Clothing protects us from the cold by trapping air, which is a good insulator, near to the body. When we are moving or working we may need to vent some of this air to avoid overheating. When we are stationary we may need to use a windproof layer to prevent this warm air from being blown away and replaced with cold air.

Most people combine a windproof layer with a waterproof layer to prevent water soaking into the underlying insulation. This has led to a technological race to produce fabrics that keep water out while remaining breathable to let water vapour out. To varying degrees these fabrics do work but I have yet to find any of them comfortable in sustained use. Most feel like being wrapped in cling-film after a very short amount of time working outdoors. 

Self made Canvas Wind Shirt

The best combination I have found for a windproof water resistant layer that actually breathes is yet another natural fibre that has fallen out of use with the outdoor community,    cotton.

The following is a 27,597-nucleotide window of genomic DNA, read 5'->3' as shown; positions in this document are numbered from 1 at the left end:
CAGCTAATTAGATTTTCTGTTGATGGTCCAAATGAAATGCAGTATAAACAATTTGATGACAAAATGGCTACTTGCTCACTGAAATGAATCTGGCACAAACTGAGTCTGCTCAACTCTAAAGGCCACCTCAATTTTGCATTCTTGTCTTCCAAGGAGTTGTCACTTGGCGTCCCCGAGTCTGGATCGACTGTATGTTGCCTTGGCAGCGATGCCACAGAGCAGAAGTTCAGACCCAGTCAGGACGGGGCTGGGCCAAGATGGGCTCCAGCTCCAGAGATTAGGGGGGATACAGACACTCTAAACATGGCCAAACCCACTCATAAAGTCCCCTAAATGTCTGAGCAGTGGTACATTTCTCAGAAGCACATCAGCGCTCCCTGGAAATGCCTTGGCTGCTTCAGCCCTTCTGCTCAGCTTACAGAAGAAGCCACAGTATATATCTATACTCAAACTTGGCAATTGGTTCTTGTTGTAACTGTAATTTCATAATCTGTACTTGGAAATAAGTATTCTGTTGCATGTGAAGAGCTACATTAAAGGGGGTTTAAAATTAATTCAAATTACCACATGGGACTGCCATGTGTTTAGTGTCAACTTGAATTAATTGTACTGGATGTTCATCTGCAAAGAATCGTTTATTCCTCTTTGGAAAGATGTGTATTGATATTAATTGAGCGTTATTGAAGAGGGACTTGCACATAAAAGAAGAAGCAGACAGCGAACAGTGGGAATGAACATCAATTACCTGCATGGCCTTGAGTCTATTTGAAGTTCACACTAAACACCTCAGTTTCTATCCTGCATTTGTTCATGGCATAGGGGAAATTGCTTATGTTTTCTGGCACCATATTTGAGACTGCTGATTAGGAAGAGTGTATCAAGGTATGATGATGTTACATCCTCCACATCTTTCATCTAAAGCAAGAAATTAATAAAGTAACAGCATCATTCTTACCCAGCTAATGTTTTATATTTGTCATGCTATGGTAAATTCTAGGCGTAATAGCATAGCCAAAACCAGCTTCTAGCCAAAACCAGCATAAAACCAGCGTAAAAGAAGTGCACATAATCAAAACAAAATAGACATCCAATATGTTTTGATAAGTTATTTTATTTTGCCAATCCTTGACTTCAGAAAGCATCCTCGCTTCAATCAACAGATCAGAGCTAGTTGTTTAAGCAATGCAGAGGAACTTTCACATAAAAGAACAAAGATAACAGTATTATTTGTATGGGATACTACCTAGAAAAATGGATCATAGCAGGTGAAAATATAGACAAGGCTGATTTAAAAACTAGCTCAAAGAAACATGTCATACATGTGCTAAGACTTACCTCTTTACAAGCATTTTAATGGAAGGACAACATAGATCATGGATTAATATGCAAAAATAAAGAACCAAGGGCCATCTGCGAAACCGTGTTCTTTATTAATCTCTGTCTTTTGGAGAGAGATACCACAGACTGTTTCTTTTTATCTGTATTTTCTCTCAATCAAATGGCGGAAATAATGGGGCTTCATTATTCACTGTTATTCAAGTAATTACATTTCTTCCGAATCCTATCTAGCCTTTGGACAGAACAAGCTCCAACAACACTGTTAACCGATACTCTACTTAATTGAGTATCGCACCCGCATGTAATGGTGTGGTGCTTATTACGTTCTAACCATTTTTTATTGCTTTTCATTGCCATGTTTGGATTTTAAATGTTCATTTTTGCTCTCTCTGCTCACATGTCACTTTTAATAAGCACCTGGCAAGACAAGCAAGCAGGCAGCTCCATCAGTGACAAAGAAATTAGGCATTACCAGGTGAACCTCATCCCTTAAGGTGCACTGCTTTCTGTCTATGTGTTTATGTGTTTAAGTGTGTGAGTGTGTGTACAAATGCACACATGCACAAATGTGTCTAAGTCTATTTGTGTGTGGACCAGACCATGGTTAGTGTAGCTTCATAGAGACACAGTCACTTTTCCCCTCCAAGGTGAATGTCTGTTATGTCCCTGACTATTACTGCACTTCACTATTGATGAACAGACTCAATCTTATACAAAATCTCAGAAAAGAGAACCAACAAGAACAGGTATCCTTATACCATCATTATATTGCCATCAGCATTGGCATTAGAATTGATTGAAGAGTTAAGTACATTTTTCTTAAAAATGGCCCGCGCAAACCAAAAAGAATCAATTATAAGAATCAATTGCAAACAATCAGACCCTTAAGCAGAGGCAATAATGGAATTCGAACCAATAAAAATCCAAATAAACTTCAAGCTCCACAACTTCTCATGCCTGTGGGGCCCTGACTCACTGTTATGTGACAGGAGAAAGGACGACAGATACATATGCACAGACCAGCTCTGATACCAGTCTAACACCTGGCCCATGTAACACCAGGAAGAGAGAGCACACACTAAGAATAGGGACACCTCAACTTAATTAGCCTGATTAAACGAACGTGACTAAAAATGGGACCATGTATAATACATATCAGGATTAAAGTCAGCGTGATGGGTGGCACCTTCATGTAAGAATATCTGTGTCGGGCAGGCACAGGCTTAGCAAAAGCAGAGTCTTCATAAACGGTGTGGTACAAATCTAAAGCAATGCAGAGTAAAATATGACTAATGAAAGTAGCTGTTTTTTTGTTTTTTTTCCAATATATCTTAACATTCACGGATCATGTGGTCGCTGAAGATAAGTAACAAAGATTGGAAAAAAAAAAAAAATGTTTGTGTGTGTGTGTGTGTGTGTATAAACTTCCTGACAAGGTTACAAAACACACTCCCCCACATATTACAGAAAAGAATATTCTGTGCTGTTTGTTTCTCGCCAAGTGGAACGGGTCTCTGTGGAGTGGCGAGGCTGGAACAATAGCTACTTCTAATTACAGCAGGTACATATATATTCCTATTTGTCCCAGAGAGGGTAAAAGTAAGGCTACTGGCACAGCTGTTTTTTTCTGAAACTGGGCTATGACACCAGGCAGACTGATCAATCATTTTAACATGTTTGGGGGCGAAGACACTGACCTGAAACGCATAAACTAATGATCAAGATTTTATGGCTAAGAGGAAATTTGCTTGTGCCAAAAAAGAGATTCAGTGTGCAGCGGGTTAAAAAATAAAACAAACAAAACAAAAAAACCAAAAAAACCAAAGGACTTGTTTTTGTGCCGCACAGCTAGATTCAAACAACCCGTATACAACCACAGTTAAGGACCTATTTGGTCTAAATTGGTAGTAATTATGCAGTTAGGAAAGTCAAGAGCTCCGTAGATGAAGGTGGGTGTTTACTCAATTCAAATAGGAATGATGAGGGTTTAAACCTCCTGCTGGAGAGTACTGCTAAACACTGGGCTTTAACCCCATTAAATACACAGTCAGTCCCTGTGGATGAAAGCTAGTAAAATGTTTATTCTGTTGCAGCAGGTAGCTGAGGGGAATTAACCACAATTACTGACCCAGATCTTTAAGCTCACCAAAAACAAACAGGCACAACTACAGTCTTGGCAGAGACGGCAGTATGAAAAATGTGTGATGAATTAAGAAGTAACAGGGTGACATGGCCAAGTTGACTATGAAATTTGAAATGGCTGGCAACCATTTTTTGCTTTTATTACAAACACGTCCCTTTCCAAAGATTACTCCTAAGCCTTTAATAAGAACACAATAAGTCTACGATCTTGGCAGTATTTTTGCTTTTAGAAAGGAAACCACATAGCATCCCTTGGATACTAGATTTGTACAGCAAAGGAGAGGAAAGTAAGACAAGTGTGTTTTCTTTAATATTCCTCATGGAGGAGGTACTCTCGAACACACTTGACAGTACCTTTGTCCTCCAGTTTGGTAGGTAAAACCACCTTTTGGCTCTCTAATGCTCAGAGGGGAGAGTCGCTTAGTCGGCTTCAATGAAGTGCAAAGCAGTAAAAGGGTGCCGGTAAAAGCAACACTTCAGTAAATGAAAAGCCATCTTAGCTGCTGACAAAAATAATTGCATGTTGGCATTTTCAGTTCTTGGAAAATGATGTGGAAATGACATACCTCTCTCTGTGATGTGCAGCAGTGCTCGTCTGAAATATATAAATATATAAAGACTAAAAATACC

Cotton has a bad reputation because when wet it loses what little insulating properties it has, however, cotton canvas has for many years been one of the best tenting materials available, replaced by synthetics mainly because of it’s weight and drying times.

Cotton canvas makes an excellent windproof layer and if proofed can also serve as a water resistant layer too. I have a couple of garments like the Wind Shirt shown above that I have made myself from canvas, that are my first choices for outerwear over a wool shirt.

Another old school fabric, Ventile is woven from cotton in such a way that as it gets wet, the fibres swell and prevent further ingress of water. Ventile is not really “water proof” in the true sense of the term, but it will stop you from getting seriously wet. Wear it on top of wool, which will absorb any slight moisture without losing insulation, and the problem goes away completely.

A Ventile poncho belted at the waist.

So, having discussed fabrics, lets look at the clothing.

For most of my activities I use a merino base layer with a woollen shirt. If this is too warm, the shirt goes into the pack and I wear the base layer top on it’s own.

For leg wear I use fast drying polycotton trousers and a merino base in the winter. Usually I wear cotton canvas gaiters to protect my lower legs from brambles and wet foliage.